If you are looking for an answer to the question What is Artificial Intelligence? and you only have a minute, then here's the definition the Association for the Advancement of Artificial Intelligence offers on its home page: "the scientific understanding of the mechanisms underlying thought and intelligent behavior and their embodiment in machines."
However, if you are fortunate enough to have more than a minute, then please get ready to embark upon an exciting journey exploring AI (but beware, it could last a lifetime) …
Reports that robots, automation and artificial intelligence are going to put millions of us out of work may sound troubling, but should we believe them? That largely depends on whether we're technology optimists or pessimists. In our Future of Work series we look at how jobs might change in the future. The Snewing family lived in 62 Falkner Street, Liverpool, for more than four decades. They were saddlers working in the late 19th and early 20th Centuries.
If you've been following technology news, then you know that robots and AI are here to stay. They route you home, book your hotel, and even vacuum your carpet while you are away. The smart machines, apps, and algorithms that manage our lives are only getting more pervasive, more intelligent, and more powerful. By 2019, more than 1.4 million new industrial robots will be installed in factories around the world, according to the International Federation of Robotics (IFR). And, yes, they're getting down to work.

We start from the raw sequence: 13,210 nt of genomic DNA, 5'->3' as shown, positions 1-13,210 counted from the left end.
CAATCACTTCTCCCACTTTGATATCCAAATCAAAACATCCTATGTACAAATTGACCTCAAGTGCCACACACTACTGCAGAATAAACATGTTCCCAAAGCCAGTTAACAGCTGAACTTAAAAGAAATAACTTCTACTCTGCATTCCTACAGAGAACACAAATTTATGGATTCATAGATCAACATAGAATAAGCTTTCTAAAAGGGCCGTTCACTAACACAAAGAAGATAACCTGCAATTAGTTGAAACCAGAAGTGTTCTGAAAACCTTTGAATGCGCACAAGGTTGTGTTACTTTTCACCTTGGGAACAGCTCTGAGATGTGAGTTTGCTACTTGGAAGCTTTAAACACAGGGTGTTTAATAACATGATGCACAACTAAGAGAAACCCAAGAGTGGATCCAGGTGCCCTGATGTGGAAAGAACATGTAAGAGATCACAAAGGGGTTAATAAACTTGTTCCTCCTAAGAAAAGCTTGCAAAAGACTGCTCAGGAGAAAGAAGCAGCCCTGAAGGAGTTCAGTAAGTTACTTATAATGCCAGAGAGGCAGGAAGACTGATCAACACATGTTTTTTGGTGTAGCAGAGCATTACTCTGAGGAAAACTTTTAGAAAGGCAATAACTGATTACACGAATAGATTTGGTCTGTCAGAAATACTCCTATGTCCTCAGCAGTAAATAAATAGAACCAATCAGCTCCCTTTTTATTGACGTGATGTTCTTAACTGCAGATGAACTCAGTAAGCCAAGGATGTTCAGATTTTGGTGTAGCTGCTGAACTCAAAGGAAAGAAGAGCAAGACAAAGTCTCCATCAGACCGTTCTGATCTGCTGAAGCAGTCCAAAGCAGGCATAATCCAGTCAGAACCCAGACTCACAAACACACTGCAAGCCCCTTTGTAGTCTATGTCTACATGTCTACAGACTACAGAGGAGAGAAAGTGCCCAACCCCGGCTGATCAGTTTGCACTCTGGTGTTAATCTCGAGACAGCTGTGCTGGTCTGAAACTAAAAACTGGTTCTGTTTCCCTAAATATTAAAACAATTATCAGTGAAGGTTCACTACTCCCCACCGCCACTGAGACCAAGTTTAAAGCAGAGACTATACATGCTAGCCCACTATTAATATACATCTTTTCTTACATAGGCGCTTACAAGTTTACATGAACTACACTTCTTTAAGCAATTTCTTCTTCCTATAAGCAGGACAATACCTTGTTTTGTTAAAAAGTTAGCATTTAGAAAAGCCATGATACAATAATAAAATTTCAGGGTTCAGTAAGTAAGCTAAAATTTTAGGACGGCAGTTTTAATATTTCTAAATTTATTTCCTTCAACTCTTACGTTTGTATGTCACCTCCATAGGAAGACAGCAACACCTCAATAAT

Will a computer ever be more creative than a human? In this compelling program, artists, musicians, neuroscientists and computer scientists explore the future of artistry and imagination in the age of artificial intelligence. FULL DESCRIPTION: Today, there are robots that make art, move like dancers, tell stories, and even help human chefs devise unique recipes. But is there ingenuity in silico? A rare treat for the senses, this thought-provoking event brings together artists and computer scientists who are creating original works with the help of artificially intelligent machines.
WE HUMANS ARE SPECIAL, RIGHT? Can a robot write a symphony? Can a robot turn a canvas into a beautiful masterpiece? OVER SOME 40,000 YEARS, HUMAN CREATIVITY HAS EXPLODED – FROM DRAWINGS ON CAVE WALLS THROUGH THE GREAT ART OF CENTURIES TO COME…. COMPUTATIONAL CREATIVITY IS LEADING US TO ASK NEW QUESTIONS ABOUT HUMAN CREATIVITY. IS THIS ESSENTIAL HUMAN TRAIT TRULY UNIQUE? WILL ARTIFICIAL INTELLIGENCE BE A COMPETITOR? OR CAN IT BE A COLLABORATOR, HELPING US TOWARD STILL UNIMAGINED CREATIONS? SCHAEFER: My first guest is a member of Google Brain's Magenta team. He is currently working on neural network models of sound and music and recently produced a synthesizer that designed its own sounds. SCHAEFER: Also with us, is an Assistant professor at the University of Illinois at Urbana Champaign in the Dept. of Electrical and Computer Engineering. He focuses on several surprising creative domains including the culinary arts and fashion and the theoretical foundations of creativity. SCHAEFER: Also with us is an Associate Professor of psychological and brain science at Dartmouth College. He's interested in the neural basis of imagination and in the evolution of human creativity. A former research fellow at MIT's Media lab and artist in residence at Google, please welcome Sougwen Chung. SCHAEFER: Peter, it seems like there are many possible pros and cons for approaching computational creativity.